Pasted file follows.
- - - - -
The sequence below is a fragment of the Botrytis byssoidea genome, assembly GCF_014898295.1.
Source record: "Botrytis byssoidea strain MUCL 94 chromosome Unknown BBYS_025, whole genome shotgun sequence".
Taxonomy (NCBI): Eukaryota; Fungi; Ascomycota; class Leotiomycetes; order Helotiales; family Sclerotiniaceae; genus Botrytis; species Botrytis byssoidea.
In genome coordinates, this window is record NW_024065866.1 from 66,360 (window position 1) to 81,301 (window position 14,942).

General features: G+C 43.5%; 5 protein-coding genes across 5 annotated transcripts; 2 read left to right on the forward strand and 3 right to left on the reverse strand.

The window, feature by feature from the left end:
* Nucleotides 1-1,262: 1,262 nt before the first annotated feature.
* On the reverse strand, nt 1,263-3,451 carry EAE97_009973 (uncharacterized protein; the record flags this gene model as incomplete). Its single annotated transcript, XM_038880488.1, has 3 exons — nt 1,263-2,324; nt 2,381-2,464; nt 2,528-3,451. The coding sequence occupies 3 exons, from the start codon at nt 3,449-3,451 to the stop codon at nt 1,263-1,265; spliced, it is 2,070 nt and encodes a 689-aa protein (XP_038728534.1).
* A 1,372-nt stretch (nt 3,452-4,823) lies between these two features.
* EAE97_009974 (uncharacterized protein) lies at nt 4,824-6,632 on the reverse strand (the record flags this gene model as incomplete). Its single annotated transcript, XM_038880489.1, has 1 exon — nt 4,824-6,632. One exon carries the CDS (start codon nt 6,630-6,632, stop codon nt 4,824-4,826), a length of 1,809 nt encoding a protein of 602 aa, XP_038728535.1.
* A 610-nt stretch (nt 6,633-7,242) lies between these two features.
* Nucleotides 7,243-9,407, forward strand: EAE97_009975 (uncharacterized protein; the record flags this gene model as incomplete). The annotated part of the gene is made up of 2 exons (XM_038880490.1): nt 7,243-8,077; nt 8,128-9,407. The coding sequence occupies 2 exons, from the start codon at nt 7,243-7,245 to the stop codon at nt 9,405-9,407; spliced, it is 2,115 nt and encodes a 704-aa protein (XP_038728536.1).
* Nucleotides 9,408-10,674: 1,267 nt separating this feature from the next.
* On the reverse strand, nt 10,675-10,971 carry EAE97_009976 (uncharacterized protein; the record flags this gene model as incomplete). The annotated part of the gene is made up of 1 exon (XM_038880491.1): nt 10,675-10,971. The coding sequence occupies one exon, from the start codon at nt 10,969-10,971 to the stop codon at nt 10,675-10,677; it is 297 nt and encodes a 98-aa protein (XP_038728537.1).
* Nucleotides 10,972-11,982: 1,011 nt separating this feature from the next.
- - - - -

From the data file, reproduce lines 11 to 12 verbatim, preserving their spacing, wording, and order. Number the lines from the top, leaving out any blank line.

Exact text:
* A 610-nt stretch (nt 6,633-7,242) lies between these two features.
* Nucleotides 7,243-9,407, forward strand: EAE97_009975 (uncharacterized protein; the record flags this gene model as incomplete). The annotated part of the gene is made up of 2 exons (XM_038880490.1): nt 7,243-8,077; nt 8,128-9,407. The coding sequence occupies 2 exons, from the start codon at nt 7,243-7,245 to the stop codon at nt 9,405-9,407; spliced, it is 2,115 nt and encodes a 704-aa protein (XP_038728536.1).